Unsuccessful suicide attempts are a tough topic to talk about. We have been discussing suicide and suicidal thoughts in these last blogs and Warfare Parenting Podcast. Today, Lori Wildenberg shares her personal experience with her daughter’s unsuccessful suicide attempt.
This is Lori’s story.
Lori shared, “You know this, this is a tough topic. In the last episode, we talked about some of the signs demonstrating that perhaps the depression is getting deeper and could lead to suicide. And my daughter had some of those signs when she was younger, in middle school; she wrestled with an eating disorder. By the time she went to college, I had thought she was emotionally healthy. She started well. Then there was a lot of pressure with the particular major that she was in. It was a high-pressure major. So she had all the stress of the workload of college. She was also working a little bit, earning some extra spending money. She had some friendships that were getting somewhat difficult. All of those stressors started to keep piling on and piling on.
Then the feelings of I would say she was feeling alone, or even feeling worthless, or perhaps feeling like she wasn’t ever really loved. All of which, I mean, if she were to stop and think about it, but your brain isn’t right when you’re going through these things, right? So she was wrestling with a lot of things and it started to get too much. When I would call her, at first, I could hear the sadness in her voice. Later, I found out that she was crying like every night. I didn’t know this. When we talked, she was four hours away, so it wasn’t like we were close. But we still had the phone, and I could hear the sadness in her voice.
But, then I have to tell you, the scariest thing was hearing her voice void of emotion when I talked to her. That scared me. It was like my daughter would be like, I don’t care if a good thing happened to me, it doesn’t matter if a bad thing happens to me, I don’t feel anything. This was incredibly frightening. Well, after one of those calls, I got pretty scared, and I made a plan to go and see her, and I was going the next day.
Well, the night before she attempted to take her life, she ended up telling me later. But I didn’t know that she had an unsuccessful attempt at the time. If you read my book, you’ll learn a little bit more about that. But I’d instead not get into that part of it. It is in the book because my daughter describes her own experience, and I leave that up to her. The book’s title is “Messy Hope Help Your Child Overcome Anxiety, Depression or Suicidal Ideation”.
So when she came home with me, then the next thing was we went to the doctor. She got on a prescription to help stabilize some of the things that were going on with her and then made a plan for doing some therapy. All of those things help. Yet I think that one of the things that helped the most was graduation which was maybe six months from then. She ended up graduating from college. Then many of those triggers, the things triggering her, fell away, and she continued to get healthier and healthier, and everybody’s different. But I do know everybody needs help, and as parents, we can be a tool to provide more hope and help for our kids. God can use us in that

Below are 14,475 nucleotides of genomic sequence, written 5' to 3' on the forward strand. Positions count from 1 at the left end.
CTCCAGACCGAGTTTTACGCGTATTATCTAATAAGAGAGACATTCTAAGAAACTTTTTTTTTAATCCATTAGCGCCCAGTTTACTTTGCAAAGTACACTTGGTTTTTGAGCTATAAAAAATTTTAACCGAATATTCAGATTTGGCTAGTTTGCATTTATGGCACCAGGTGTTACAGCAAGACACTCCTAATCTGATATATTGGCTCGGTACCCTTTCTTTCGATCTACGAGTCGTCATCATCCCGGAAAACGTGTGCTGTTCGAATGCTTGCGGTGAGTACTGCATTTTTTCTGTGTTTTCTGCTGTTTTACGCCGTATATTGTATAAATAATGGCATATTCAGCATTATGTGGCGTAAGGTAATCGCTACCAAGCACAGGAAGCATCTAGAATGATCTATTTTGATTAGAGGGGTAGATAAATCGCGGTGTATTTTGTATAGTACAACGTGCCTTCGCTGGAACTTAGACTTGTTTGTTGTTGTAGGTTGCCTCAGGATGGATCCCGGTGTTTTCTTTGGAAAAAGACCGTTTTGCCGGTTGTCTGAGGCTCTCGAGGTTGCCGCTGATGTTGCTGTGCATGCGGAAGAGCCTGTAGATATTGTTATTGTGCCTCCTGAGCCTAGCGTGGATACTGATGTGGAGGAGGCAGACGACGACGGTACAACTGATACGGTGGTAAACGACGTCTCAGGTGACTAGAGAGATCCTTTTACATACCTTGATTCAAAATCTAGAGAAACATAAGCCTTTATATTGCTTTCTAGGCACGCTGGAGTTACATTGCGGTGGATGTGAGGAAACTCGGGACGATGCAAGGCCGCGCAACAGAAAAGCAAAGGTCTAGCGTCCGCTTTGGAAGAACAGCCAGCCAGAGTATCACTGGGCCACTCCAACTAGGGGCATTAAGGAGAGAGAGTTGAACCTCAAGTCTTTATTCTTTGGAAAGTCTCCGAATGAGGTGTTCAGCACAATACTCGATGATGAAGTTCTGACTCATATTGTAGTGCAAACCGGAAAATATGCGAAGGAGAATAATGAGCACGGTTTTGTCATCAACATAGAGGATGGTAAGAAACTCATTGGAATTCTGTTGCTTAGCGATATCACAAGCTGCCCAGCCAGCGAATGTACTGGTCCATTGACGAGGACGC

About two years, maybe a year and a half after her attempt, she wrote a blog about her experience and depression. She wrote it to help somebody else who may be feeling like she was, about 18 months to two years ago. The blog was a tough one to read. I almost felt like I was going to be sick, you know, to hear the things that she was thinking and the way that she even thought about herself. It was very troubling. But when I read her blog, God started to impress upon me that her blog was so important for young people to read.
But there was another side that parents needed to be equipped. Because young people today are struggling with so many mental health things, one in four will end up with a mental health diagnosis. This is what God had; part of her healing journey was writing her blog and participating in writing messy hope with me. I have to say; I wasn’t sure about God’s plan. I was really scared about his plan because I thought, Lord, what if this because I’m asking her these questions, and she’s drawing up these past emotions? What if this puts her back into that black hole with all the layers? Right? What if this starts to heap dirt on top of her again? You know, I’m afraid to do this. And I kept checking in with her; how are you doing? Are you okay?
Finally, at one point, when I asked her, because I was really scared, and I asked her if she was alright, she went, “You know, it’s really hard, mom, for me to relate to that person that I was then to who I am today.” Wow, there’s the victory.
There is much more for you in this week’s Warfare parenting Podcast. Please listen here today.
You can also buy Lori’s book, which shares many applications, tools, and more. For more information, please visit her website here.
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